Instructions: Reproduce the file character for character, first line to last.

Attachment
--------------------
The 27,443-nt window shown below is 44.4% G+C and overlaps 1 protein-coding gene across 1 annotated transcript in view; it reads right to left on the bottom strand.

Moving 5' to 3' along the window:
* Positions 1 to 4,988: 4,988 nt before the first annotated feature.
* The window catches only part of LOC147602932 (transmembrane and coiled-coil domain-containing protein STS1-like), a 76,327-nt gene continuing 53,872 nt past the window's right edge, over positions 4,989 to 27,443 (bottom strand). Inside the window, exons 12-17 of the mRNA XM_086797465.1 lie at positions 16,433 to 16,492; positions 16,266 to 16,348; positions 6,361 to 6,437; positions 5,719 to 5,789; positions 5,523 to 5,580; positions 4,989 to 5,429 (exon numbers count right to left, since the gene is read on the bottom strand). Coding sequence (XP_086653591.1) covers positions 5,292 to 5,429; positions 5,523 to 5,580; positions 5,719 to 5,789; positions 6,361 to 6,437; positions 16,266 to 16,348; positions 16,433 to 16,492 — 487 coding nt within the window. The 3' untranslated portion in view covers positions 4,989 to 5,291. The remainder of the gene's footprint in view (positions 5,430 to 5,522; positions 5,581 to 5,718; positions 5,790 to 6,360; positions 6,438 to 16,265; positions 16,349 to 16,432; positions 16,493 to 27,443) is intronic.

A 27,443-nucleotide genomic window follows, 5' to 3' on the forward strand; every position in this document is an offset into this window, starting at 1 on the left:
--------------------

The 27,443-nt window shown below is 44.4% G+C and overlaps 1 protein-coding gene across 1 annotated transcript in view; it reads right to left on the bottom strand.

Moving 5' to 3' along the window:
* Positions 1 to 4,988: 4,988 nt before the first annotated feature.
* The window catches only part of LOC147602932 (transmembrane and coiled-coil domain-containing protein STS1-like), a 76,327-nt gene continuing 53,872 nt past the window's right edge, over positions 4,989 to 27,443 (bottom strand). Inside the window, exons 12-17 of the mRNA XM_086797465.1 lie at positions 16,433 to 16,492; positions 16,266 to 16,348; positions 6,361 to 6,437; positions 5,719 to 5,789; positions 5,523 to 5,580; positions 4,989 to 5,429 (exon numbers count right to left, since the gene is read on the bottom strand). Coding sequence (XP_086653591.1) covers positions 5,292 to 5,429; positions 5,523 to 5,580; positions 5,719 to 5,789; positions 6,361 to 6,437; positions 16,266 to 16,348; positions 16,433 to 16,492 — 487 coding nt within the window. The 3' untranslated portion in view covers positions 4,989 to 5,291. The remainder of the gene's footprint in view (positions 5,430 to 5,522; positions 5,581 to 5,718; positions 5,790 to 6,360; positions 6,438 to 16,265; positions 16,349 to 16,432; positions 16,493 to 27,443) is intronic.

A 27,443-nucleotide genomic window follows, 5' to 3' on the forward strand; every position in this document is an offset into this window, starting at 1 on the left: